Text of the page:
Spring motor cartridge 21 is structured to be useable with other gages, such as the Varec Model 2500B gage sold by Varec Co., without modifying the existing gage. When mounting spring motor cartridge 21 to a Varec Model 2500B gage, the spring hub 34 is secured to the existing Varec gage tape drum by passing the forward portion of the tape drum into central hole 122 and, thereafter, passing a threaded set screw through an existing threaded hole in the tape drum and into secure contact with the cross element 114. Thus, the present spring motor cartridge 21 has the very advantageous feature of being useable with different gage heads, e.g., produced by different manufacturers, without requiring modification to the existing tape drum.

A relatively large spring attachment notch 134 is located in second flange 112. One end of spring element 64 is riveted, using low profile rivet 136, to a metal plate 138 which is then fitted into spring attachment notch 134. In this manner, spring element 64 is secured to spring hub 34. Spring motor 36, which is a constant torque spring motor, is positioned to be aligned with spring hub 34, e.g., as shown in FIGS. 3 and 4.

Spring hub 34 is positioned relative to cartridge case 32 by placing spring hub 34 into case 32 and then passing screws 140 into holes 50 of side element 48 and into the space defined by first and second flanges 110 and 112 and cross element 114. In this manner, spring hub is effectively secured to cartridge case 32 so that the hub will not fall out of the case. However, this arrangement also allows the spring hub 34 to rotate freely relative to cartridge case 32, i.e., without any substantial frictional contact with the cartridge case 32. This is very important since the absence of frictional contact between the cartridge case 32 and spacing hub 34 allows the overall gage assembly to perform its function effectively, e.g., without the accuracy of the gage assembly being unduly influenced by the spring motor cartridge 21.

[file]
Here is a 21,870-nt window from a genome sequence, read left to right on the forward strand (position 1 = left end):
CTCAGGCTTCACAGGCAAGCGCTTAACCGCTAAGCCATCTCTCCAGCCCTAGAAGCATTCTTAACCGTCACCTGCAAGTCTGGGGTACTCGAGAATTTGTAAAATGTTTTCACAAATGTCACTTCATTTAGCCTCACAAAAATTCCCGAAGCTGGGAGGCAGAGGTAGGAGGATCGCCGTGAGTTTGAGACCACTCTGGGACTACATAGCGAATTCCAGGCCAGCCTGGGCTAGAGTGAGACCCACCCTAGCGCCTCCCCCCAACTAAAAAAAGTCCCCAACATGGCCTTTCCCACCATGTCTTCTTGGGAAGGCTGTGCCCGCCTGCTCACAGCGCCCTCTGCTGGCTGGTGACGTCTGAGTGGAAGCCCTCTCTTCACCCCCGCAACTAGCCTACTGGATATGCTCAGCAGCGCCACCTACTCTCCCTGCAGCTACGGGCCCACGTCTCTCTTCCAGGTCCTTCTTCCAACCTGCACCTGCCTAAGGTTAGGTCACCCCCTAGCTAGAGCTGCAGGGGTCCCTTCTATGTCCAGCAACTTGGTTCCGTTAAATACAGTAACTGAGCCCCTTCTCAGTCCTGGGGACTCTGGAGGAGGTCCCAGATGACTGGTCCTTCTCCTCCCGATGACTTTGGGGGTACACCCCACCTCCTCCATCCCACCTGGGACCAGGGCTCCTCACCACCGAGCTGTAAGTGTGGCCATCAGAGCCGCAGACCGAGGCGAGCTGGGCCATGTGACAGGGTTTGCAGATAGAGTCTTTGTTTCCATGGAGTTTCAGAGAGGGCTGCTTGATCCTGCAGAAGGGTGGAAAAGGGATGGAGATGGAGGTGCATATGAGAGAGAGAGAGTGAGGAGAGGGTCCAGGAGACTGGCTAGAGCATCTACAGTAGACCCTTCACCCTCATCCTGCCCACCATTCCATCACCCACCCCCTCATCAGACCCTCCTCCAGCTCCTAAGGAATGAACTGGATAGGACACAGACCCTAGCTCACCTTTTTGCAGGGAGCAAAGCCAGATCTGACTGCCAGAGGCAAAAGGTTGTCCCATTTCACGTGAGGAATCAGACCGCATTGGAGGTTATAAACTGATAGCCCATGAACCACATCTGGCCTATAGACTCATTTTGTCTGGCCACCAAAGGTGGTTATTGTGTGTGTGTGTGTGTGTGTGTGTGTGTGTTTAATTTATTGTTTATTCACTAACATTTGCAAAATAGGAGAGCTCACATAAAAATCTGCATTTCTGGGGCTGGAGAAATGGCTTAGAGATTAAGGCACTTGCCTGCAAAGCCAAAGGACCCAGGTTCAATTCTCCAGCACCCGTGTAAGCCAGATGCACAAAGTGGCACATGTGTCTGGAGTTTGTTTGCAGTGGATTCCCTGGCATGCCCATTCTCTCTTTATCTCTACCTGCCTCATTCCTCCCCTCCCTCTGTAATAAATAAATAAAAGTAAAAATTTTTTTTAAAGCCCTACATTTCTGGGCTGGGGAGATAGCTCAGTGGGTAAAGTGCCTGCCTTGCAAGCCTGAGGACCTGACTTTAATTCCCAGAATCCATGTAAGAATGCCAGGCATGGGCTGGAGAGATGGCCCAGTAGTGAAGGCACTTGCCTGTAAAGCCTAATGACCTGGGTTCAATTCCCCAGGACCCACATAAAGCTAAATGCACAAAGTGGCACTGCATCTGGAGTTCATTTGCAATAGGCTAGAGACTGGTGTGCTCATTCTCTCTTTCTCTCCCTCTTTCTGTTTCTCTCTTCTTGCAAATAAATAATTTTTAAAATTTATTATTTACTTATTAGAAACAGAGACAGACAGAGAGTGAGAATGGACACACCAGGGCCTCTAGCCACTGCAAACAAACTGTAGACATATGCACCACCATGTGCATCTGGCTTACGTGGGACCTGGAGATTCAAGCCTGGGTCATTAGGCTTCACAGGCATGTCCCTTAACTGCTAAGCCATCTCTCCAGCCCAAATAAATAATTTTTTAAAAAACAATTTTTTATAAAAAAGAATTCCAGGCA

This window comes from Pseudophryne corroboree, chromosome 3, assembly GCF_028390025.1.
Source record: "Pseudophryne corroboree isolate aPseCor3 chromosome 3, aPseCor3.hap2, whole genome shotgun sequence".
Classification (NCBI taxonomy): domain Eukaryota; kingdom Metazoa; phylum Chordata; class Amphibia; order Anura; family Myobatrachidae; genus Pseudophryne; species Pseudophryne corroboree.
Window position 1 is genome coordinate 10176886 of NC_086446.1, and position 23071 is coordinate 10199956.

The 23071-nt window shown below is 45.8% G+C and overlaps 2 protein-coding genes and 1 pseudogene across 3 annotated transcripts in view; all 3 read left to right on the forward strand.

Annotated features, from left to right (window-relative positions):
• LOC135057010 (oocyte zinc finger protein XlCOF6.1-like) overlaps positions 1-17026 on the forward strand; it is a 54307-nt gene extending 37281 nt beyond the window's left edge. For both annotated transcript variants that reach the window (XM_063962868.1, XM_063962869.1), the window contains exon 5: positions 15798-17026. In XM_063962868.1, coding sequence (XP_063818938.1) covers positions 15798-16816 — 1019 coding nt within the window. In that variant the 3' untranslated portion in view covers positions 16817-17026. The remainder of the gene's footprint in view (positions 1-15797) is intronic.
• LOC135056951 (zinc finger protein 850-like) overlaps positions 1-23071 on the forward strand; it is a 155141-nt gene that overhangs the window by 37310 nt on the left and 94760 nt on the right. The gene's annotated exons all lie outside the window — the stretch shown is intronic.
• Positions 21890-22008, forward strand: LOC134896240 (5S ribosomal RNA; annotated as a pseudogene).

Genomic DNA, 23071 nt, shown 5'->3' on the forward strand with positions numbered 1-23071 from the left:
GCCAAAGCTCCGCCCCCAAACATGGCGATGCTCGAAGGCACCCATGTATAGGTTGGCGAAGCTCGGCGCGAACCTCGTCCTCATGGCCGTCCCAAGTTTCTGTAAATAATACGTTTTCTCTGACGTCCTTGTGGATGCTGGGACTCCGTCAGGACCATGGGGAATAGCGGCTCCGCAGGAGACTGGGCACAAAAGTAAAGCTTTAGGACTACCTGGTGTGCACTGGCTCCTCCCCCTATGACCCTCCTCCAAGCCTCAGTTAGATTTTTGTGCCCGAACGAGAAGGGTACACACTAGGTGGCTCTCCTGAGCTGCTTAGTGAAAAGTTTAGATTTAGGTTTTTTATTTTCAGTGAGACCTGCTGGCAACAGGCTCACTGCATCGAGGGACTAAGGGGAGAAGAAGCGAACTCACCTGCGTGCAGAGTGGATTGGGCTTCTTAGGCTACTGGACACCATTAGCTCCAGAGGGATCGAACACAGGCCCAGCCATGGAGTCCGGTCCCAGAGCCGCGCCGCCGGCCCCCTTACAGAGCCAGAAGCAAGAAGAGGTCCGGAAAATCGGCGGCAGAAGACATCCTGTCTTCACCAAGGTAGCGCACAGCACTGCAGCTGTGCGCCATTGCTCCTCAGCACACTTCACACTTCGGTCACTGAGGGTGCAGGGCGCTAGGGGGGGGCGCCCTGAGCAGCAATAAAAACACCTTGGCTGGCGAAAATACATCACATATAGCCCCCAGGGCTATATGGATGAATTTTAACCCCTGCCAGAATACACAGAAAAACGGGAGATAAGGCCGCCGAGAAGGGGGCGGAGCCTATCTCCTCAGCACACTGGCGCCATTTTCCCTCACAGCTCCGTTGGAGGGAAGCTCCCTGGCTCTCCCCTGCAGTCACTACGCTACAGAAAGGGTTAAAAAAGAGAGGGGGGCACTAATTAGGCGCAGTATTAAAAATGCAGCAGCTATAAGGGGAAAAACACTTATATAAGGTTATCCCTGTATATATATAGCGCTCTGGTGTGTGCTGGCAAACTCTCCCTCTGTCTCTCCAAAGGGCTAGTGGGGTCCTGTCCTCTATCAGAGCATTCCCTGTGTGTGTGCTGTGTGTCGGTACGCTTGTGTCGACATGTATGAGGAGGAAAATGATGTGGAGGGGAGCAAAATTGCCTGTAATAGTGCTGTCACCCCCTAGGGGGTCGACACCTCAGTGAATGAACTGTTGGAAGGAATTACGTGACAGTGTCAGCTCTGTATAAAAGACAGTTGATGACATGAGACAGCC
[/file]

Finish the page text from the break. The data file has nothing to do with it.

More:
Two holes 142 in second flange 112 are located in a generally opposing relation relative to the center 126 of spring hub 34. Holes 142 can be used to wind spring element 64 onto spring hub 34, e.g., during installation of spring motor cartridge 21. For example, a screw or other elongated element can be fitted into one or both of the holes 142 to facilitate manual turning of the spring hub 34. Alternately, a bar with ends adapted to be fitted into the holes 142 can be used to manually turn spring hub 34. Thus, no specially designed crank, such as that employed with the GSI-NC spring cartridge, is required to turn the spring hub 34 of the present spring motor cartridge 21.

The spring motor cartridge 21 is assembled as follows. The spring motor 36 is aligned with spring hub 34 and metal plate 138, with the end of spring element 64 riveted thereto, is fitted into spring attachment notch 134. This spring hub/spring motor sub-assembly is then placed in the cartridge case 32. The cover 38 is attached to the case 32 using screws 96, and screws 140 are placed into holes 50 of side element 48 to complete the assembly operation. Spring motor assembly 21 is now ready to be installed in gage head 10.